In a bid to tap international capital markets, the communist nation of Laos will sell its first foreign bond to raise around $50 million.
The bond will be denominated in Thai baht after the Lao government finally obtained approval from Thai authorities earlier in January 2013.
The issue is Laos’ first fund-raising in an overseas market. In the past, Laos has received low-cost finance from international institutions such as the World Bank and the Asian Development Bank.
The bond is said to have a term of seven to 15 years and aims to to attract more attention of global investors than if Laos were to issue it at home. The baht denomination is also seen as a regional alternative to the US dollar.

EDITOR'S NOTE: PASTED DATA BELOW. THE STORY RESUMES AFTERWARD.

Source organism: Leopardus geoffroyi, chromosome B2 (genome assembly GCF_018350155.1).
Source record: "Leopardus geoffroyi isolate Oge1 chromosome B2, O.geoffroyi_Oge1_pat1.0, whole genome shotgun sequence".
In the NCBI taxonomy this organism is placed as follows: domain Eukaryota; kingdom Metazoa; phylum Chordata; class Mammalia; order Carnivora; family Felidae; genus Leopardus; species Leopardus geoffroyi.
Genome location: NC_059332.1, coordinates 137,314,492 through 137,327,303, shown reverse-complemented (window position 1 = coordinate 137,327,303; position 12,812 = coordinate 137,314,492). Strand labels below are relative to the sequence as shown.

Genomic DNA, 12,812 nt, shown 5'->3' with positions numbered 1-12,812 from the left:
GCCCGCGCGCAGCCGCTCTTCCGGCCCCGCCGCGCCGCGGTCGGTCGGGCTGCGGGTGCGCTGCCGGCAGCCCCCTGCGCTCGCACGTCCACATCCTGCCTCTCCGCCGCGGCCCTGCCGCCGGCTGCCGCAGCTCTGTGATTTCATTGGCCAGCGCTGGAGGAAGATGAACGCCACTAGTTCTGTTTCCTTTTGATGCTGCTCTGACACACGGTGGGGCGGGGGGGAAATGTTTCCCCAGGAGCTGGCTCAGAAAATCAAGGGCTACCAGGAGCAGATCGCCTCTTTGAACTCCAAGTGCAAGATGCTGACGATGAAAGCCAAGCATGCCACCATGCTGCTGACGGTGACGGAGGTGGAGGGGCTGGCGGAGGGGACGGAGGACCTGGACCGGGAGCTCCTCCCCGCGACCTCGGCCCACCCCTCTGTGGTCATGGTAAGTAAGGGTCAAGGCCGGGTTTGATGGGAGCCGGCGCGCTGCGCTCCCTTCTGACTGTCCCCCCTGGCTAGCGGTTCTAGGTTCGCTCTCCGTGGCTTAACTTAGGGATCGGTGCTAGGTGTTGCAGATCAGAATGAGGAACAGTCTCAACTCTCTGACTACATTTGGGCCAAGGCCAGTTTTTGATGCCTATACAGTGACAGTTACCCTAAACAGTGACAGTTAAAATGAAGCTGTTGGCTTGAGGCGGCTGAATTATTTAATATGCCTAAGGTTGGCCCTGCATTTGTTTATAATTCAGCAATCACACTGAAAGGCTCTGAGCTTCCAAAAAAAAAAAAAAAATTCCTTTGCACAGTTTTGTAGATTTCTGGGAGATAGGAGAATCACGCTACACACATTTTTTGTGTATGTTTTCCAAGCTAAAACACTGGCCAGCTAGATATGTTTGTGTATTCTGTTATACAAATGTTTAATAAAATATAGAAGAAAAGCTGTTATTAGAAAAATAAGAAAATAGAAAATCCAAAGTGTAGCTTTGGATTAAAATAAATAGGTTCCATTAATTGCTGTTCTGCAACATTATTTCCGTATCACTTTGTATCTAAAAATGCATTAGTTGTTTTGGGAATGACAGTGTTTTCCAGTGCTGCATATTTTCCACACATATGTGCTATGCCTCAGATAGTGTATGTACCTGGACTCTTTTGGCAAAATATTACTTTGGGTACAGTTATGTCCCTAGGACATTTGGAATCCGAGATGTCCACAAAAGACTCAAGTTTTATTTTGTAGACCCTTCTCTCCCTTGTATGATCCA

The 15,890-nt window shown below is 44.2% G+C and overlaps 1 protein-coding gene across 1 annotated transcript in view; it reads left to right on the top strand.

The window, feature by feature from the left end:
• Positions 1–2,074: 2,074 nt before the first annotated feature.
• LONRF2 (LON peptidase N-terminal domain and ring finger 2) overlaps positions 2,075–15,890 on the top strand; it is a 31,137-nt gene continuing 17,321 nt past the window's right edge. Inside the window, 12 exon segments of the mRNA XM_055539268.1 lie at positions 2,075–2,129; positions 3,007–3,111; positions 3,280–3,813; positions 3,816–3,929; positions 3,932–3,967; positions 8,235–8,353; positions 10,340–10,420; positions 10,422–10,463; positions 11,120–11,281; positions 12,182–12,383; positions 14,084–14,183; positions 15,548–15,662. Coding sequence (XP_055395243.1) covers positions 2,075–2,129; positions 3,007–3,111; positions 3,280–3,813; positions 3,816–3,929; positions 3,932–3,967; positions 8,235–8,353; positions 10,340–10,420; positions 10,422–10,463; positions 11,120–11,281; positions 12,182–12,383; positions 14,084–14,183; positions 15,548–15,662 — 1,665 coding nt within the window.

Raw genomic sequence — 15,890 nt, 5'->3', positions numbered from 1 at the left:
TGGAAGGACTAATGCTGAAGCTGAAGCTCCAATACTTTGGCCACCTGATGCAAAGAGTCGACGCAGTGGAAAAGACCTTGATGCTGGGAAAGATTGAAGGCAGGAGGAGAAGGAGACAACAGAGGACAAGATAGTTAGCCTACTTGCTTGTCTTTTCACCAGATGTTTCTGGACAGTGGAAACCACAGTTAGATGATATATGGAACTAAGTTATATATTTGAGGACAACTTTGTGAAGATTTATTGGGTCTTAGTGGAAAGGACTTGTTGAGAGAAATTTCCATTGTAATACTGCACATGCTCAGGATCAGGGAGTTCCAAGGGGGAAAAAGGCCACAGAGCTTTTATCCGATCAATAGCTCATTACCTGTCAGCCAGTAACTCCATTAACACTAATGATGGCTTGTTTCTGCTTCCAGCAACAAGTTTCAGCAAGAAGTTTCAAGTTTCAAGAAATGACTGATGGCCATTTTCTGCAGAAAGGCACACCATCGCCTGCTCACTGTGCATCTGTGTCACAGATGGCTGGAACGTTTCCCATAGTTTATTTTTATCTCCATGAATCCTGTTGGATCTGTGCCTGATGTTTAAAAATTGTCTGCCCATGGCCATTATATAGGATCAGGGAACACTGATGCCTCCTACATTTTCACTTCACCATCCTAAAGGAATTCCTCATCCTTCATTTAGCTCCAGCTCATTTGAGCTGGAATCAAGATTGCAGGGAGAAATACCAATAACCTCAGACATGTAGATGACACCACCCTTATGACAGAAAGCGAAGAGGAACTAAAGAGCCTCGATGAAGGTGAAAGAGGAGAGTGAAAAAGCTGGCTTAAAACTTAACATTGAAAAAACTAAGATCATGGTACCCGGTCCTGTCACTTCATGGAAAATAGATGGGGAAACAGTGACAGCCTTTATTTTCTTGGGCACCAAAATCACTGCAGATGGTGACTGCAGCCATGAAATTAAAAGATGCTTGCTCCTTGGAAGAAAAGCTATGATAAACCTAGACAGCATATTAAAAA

The Lao government will guarantee the bonds based on royalties from two hydro power plants – Theun Hinboun in central Laos and Houay Ho in southern Laos – that have agreements to sell electricity to the state-run Electricity Generating Authority of Thailand. Laos said it is planning to use profits from the bond issuance for the development of infrastructure inside Laos.
Laos needs an estimated investment capital of about 127 trillion kip ($16 billion) to implement its five year national development plan. The government can contribute only 8 to 10 per cent of GDP and needs to raise more capital to secure sufficient funding to boost national economic development.
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